MARCO ISLAND — Marco Island loves its parks, and the many activities that take place in them. If there is a problem in the area of parks and recreation, that’s it – the island’s citizens may be loving the parks to death.
At the Parks and Recreation Advisory Committee meeting on Tuesday afternoon, held in the Niles conference room at City Hall, the committee heard from parks and rec staff about the programs going on in city parks, both recently held and upcoming. There are a host of these, and almost without exception, they are heavily attended, particularly during this time of year.
One of the most recent was a new event, the Community Health Fair, held Saturday at Mackle Park. Teen leader Lola Dial said it drew 600 visitors, but Community Services Director Bryan Milk estimated the number at over 1,000.
“We had every air-conditioned space full of exhibitors, and they were spilling out into the parking lot,” said Milk. The fair provided a good example, said committee member Greg West, of how limited space is in the city’s park system.
“It was so successful, we’re already planning for next year,” said Dial. Finding space and available time in a facility may be a challenge. Mackle Park hosts concerts, movies, mah jongg, bridge, and canasta, political meetings, formal teas, street dances, a wide variety of children’s programs, and classes in tai chi, women’s self-defense and cooking, along with regular individual and team sports, an upcoming model sailboat regatta, and the city’s massive Easter egg hunt.
Committee chairman Paul Meyer drew a connection between two activities, classes on knife sharpening and the women’s self-defense.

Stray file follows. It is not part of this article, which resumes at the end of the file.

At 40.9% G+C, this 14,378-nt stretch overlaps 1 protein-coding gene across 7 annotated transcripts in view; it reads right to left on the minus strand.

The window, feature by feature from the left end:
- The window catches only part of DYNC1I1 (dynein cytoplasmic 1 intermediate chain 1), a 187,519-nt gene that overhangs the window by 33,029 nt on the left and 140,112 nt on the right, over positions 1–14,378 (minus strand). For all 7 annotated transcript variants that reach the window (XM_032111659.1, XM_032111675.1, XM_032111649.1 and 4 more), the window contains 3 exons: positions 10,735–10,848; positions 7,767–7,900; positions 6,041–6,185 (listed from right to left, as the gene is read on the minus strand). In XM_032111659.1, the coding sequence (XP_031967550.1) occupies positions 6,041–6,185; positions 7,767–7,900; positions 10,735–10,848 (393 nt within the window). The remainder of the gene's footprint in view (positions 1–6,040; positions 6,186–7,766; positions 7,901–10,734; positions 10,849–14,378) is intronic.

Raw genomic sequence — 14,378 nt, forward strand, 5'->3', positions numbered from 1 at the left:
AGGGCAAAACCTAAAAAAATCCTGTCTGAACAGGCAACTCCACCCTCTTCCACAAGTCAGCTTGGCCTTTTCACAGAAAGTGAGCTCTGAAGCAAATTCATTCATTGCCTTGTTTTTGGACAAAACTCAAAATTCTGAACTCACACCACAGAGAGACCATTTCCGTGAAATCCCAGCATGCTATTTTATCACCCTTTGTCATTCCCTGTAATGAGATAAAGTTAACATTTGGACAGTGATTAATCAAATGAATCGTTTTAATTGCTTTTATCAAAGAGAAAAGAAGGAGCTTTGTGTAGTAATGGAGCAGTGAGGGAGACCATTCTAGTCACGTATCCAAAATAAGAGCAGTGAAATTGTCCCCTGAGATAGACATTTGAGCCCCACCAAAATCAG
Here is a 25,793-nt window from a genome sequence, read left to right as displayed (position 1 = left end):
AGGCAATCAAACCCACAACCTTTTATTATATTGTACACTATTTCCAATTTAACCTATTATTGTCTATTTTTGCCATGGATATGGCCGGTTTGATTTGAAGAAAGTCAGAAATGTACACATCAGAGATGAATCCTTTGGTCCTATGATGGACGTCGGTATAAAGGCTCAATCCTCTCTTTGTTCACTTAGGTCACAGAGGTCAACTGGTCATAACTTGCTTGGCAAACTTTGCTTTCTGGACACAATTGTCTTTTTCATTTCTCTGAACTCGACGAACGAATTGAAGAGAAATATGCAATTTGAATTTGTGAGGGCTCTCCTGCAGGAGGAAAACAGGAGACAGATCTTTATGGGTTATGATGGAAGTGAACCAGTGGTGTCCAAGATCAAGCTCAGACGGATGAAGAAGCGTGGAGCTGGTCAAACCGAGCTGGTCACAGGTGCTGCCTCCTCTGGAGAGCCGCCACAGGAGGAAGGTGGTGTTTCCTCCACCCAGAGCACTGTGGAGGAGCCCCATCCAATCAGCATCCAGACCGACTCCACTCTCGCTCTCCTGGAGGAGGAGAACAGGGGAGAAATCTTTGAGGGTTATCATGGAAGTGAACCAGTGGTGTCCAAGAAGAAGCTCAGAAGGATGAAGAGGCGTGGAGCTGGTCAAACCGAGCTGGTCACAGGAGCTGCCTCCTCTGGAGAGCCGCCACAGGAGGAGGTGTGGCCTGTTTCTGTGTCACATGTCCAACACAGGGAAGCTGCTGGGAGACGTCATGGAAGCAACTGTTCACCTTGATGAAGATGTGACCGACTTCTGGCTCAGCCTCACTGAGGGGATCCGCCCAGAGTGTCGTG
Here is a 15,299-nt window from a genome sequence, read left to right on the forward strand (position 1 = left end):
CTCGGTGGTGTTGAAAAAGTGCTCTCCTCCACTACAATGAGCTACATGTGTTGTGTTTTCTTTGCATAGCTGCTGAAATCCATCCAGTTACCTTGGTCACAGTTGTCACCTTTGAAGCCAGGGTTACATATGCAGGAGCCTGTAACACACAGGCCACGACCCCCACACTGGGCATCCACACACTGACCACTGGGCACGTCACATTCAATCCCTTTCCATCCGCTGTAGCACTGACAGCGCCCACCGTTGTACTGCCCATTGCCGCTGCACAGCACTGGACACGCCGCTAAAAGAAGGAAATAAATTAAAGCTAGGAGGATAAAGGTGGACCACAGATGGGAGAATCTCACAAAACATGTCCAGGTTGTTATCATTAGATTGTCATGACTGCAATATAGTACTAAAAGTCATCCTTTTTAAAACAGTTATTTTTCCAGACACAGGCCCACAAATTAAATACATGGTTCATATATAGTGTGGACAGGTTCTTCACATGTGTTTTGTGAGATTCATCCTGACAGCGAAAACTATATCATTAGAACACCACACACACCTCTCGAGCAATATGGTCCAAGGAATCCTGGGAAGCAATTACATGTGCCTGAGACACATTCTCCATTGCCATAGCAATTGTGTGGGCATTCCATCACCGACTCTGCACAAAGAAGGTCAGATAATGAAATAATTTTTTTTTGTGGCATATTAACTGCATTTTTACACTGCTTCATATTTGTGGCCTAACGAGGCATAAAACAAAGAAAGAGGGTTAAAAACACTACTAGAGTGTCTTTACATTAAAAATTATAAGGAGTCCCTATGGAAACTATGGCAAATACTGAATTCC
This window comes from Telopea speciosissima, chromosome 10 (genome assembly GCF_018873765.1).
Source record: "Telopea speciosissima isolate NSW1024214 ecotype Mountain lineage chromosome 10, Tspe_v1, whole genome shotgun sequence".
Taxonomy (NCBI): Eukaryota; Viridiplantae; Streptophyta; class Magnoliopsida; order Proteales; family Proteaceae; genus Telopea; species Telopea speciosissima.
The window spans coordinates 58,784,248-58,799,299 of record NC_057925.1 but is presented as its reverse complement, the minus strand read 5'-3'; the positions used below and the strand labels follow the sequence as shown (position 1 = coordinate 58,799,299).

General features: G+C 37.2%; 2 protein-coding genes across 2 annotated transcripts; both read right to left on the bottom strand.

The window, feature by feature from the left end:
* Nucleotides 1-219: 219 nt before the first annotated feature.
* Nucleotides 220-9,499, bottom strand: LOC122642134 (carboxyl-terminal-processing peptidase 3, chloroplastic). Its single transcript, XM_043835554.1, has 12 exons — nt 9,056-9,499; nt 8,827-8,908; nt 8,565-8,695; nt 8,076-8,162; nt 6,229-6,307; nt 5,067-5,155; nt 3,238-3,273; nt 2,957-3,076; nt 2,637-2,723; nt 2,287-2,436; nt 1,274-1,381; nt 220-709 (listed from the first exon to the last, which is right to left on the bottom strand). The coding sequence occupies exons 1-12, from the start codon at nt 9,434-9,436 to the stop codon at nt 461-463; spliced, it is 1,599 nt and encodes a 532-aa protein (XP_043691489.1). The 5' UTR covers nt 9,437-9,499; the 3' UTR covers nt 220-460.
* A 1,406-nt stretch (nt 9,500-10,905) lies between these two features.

“Have we done something wrong?” he joked.
A similar situation exists on the parks and rec athletic fields, where it is challenging to find time for workers to keep up the facilities, working around the heavy usage schedules.
“The big problem is we can’t get on the fields. We’ve backed off on maintenance,” said recreation supervisor Alex Galiana, “because the fields are packed. Our guys get there at 7 or 7:30 in the morning, just to get the fields ready.” With three separate baseball teams on the island, and soccer practice going year ’round, the fields are showing the effect of constant use, he said.
“We closed up the top half of the one soccer field to give it a break,” said Galiana. Baseball fields should be raked and watered, “even ripped up a little” after games, he said. Milk confirmed that school and other groups who share the athletic fields are paying the city for the privilege, as they are supposed to, but the issue is constant use.
“Our facilities are being used like crazy,” he said. Rather than sounding an alarm, though, both staff and committee members focused on how best to work under existing conditions.
Milk reported to the committee how he and Meyer had met with the Marco Island Homeowners’ Association on February 17 to address their questions concerning the need for the new community center budgeted for Mackle Park. While a 20,000 square foot, two-story facility had been recommended to replace the existing 8,000 square foot center, plans have been scaled back, he said.
“The current building proposal as we move forward is a one-story building including a maximum building square footage of 16,500 s.f. of air-conditioned space,” said Milk’s report. “The Community Center will not provide an indoor gymnasium or walking track.” Those items, Milk told the advisory board, would be added in an unspecified Phase Two, “sometime in the future.”
The cost for the new one-story 16,500 square foot center, he said, is $3 million, and the business plan for the facility will include a leaseback payment program and proposed park revenue. The bottom line, he told the homeowners’ association, this “will not increase your taxes.”
The Parks and Recreation Advisory Board’s next meeting is scheduled for March 20.